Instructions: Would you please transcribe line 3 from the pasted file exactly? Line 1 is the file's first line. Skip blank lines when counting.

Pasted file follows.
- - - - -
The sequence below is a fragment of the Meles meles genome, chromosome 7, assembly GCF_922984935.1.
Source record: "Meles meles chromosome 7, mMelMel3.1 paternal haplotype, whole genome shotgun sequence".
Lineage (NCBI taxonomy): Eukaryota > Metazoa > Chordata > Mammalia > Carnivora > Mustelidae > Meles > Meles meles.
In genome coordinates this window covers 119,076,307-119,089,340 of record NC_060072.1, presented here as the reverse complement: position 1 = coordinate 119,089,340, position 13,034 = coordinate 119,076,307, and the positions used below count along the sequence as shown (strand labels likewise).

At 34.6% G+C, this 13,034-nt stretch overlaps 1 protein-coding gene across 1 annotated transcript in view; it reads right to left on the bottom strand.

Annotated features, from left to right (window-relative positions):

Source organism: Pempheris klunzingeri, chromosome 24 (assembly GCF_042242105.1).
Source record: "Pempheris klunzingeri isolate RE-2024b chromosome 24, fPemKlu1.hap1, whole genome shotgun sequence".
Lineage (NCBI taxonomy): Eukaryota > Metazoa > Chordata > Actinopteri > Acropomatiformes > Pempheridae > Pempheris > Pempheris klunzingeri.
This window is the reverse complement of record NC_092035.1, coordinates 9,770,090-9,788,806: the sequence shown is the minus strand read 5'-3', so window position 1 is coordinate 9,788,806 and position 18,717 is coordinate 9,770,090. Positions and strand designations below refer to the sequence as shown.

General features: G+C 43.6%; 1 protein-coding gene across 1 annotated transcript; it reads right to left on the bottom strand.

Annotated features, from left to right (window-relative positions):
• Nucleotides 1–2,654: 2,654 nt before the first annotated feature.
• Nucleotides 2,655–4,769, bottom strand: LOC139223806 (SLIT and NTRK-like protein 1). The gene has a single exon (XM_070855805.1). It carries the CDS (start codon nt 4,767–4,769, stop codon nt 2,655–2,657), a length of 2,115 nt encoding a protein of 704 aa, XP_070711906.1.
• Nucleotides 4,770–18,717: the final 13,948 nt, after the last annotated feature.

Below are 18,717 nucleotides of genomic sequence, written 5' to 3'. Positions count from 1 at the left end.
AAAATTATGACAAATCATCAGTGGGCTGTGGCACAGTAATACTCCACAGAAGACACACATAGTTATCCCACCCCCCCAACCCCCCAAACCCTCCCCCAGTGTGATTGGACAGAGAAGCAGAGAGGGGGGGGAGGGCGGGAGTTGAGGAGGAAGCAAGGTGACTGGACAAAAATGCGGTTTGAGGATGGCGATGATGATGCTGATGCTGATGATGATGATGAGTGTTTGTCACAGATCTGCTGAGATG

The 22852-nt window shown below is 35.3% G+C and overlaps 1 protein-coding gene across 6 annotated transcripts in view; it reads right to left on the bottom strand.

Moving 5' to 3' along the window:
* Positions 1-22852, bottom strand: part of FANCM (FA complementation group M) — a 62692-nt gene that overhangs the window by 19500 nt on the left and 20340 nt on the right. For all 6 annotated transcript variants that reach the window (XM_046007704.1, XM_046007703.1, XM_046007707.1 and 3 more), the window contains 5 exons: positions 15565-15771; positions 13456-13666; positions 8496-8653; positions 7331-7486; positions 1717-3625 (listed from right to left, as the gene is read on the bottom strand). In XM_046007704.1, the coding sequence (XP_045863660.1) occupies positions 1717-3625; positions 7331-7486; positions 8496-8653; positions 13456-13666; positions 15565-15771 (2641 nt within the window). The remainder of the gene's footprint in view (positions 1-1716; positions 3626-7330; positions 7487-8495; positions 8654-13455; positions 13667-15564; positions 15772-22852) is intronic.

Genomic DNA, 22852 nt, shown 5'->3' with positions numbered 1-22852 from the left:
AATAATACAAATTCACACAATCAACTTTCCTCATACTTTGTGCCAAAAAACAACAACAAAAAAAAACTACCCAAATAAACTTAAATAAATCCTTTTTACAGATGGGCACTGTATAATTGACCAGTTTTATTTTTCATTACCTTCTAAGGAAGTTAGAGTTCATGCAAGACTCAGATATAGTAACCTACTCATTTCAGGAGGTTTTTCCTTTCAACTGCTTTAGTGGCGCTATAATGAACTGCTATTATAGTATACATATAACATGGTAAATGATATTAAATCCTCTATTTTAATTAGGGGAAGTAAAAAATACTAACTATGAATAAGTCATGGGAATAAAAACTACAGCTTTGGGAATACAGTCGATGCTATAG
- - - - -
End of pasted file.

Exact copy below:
Lineage (NCBI taxonomy): Eukaryota > Metazoa > Chordata > Mammalia > Carnivora > Mustelidae > Meles > Meles meles.